Obama calls for ‘tangible steps’ to ease South China Sea tensions
RANCHO MIRAGE, United States — President Barack Obama on Tuesday called for “tangible steps” to reduce tensions in the South China Sea, after a two day summit with Southeast Asian leaders concerned at Beijing’s military build-up.
“We discussed the need for tangible steps in the South China Sea to lower tensions,” Obama said after the meeting, calling for “a halt to further reclamation, new construction and militarization of disputed areas.”
China’s actions in the vital waterway featured heavily in talks at Sunnylands, a sprawling California desert retreat.
In a joint statement, Obama and the 10 Asean leaders demanded the “peaceful resolution” of a myriad of competing territorial claims over islands, atolls and reefs.
Obama has tried to muster an informal coalition of Pacific allies to demand that Beijing respect the rule of law, hoping that China will want to avoid being painted as a regional bully.
The next showdown could come when the UN’s Permanent Court of Arbitration decides in April or May whether China’s claim to a vast expanse of sea inside a “nine-dash line” has legal merit.
Leaders discussed a collective US-Asean endorsement of the court’s verdict — whatever the outcome — which would heap pressure on China, which refuses to recognize the court.
“Freedom of navigation must be upheld, and lawful commerce should not be impeded,” Obama said.
“The United States will continue to fly, sail and operate wherever international law allows, and we will support the right of all countries to do the same.”
The White House had lauded the summit, and the prestigious venue, as an opportunity to champion Obama’s “pivot to Asia” and Asean’s growing importance, before the president leaves the White House in January 2017.
“As president, I’ve insisted that even as the United States confronts urgent threats around the world, our foreign policy also has to seize on new opportunities. And few regions present more opportunity in the 21st century than the Asia-Pacific,” Obama said.
“That’s why, early in my presidency, I decided that the United States, as a Pacific nation, would rebalance our foreign policy and play a larger and long-term role in the Asia-Pacific.”
Obama announced a package of measures designed to boost Southeast Asian economies, betting that the fast-growing region can be an ever more important trade partner.
The plan will establish three economic offices — in Jakarta, Bangkok and Singapore — to boost the US government’s “economic engagement with Asean institutions,” officials said.
The summit came as Asean and US officials report increasingly strong pushback from Beijing, which is using diplomatic and economic muscle to weaken criticism.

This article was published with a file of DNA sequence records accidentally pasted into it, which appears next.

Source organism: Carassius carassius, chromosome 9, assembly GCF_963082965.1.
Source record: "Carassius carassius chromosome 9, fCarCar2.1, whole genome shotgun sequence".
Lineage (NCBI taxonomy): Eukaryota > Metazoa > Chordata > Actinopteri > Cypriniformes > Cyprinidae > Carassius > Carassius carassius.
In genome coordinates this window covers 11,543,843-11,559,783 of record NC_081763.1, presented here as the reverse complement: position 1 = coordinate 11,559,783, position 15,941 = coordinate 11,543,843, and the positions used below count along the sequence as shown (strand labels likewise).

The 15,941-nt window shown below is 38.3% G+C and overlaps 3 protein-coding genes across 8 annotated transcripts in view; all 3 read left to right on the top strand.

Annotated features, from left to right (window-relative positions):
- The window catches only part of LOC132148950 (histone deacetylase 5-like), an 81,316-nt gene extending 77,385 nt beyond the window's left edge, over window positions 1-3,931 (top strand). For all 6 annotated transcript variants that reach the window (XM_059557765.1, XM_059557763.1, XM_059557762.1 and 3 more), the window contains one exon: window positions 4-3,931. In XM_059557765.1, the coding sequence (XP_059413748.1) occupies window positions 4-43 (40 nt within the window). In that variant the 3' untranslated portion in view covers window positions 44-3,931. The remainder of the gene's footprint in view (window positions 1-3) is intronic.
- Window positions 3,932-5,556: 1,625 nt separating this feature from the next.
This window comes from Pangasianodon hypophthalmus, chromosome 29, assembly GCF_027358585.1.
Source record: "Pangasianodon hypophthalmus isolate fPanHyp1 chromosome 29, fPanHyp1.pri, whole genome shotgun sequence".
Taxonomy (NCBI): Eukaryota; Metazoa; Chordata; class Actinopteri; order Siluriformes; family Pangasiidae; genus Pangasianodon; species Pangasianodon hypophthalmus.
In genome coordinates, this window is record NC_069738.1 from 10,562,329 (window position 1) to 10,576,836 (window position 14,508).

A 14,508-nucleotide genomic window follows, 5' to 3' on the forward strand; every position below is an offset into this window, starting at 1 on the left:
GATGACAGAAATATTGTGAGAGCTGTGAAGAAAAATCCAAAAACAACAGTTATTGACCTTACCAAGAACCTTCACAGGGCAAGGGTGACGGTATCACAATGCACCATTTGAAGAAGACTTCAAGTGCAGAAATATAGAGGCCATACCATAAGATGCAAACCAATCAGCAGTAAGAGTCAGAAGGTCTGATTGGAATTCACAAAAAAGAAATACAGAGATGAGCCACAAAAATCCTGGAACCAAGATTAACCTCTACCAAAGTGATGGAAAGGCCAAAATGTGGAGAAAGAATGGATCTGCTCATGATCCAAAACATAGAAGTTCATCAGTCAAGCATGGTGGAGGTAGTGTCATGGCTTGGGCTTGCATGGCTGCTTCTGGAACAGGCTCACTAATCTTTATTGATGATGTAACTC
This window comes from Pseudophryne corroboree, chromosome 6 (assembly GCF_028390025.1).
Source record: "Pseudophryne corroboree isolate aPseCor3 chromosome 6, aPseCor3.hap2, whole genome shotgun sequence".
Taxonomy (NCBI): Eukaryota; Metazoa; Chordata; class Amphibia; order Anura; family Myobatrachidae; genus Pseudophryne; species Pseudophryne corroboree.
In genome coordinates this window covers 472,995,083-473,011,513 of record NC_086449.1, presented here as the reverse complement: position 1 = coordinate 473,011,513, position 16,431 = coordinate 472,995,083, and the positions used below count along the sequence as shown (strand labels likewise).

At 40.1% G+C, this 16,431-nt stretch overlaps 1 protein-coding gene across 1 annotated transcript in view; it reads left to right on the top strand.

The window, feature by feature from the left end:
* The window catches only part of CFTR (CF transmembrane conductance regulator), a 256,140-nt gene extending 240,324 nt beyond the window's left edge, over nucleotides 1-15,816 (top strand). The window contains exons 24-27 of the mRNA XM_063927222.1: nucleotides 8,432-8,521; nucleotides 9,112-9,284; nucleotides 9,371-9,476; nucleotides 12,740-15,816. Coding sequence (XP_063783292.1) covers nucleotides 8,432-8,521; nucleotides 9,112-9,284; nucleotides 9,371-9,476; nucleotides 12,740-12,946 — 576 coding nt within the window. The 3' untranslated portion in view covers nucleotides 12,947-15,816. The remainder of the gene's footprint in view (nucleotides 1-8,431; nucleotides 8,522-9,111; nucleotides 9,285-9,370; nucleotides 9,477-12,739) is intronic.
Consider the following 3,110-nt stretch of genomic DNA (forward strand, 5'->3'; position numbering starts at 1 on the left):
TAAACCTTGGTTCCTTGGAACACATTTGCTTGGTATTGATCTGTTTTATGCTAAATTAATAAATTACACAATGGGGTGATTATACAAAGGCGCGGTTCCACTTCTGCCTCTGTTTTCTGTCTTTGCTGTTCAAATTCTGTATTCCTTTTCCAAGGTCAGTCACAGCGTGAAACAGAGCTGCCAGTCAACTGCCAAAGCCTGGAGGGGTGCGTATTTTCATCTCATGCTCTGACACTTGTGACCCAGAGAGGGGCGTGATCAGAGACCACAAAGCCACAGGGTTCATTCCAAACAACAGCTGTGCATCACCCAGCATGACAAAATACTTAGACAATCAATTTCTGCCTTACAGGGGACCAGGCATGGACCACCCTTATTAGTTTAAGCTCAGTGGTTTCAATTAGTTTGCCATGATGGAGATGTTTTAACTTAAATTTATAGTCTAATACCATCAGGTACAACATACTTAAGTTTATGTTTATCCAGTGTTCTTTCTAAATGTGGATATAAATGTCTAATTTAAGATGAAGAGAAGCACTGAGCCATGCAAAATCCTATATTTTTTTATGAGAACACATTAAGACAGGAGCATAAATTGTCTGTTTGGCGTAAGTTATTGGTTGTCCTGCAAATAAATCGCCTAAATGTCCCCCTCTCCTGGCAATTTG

Officials say Cambodia and Laos — two Asean countries that have no claims in the South China Sea — are under particular pressure to break ranks.
Those countries are also the destination for large flows of Chinese investment.
“The message is ‘fall in line, or else,'” said one Southeast Asian diplomat. “China has leverage.”
But some see signs that pressure is beginning to backfire — forcing Asean countries to turn further toward the United States. That is something Obama hoped to capitalize on at Sunnylands.
In Myanmar, Beijing’s long-held influence waned as military leaders feared becoming overly dependent on China, opening the way for better relations with Washington.
Myanmar’s outgoing leader Thein Sein was not at the summit.
He decided to remain at home as talks inside the regime intensify over whether to change the constitution to allow Aung San Suu Kyi to become president.
Vietnamese Prime Minister Nguyen Tan Dung did attend, after initially canceling amid a power shakeup within Vietnam’s ruling Communist Party.
In another reminder of the difficulties in bolstering the rule of law in Southeast Asia, Obama called for a return to civilian rule in Thailand, where the military seized power in 2014.
At home, Obama’s latest effort to champion his pivot was overshadowed by the death of Supreme Court Justice Antonin Scalia.
But the White House will hoped to send a message to the region that Washington will remain engaged.
“I’m confident that whoever the next president may be will build on the foundation that we’ve laid, because there’s strong, sustained bipartisan support for American engagement in the Asia-Pacific region,” Obama said.
Presidential trips to Vietnam and Laos are expected later this year to reinforce the point.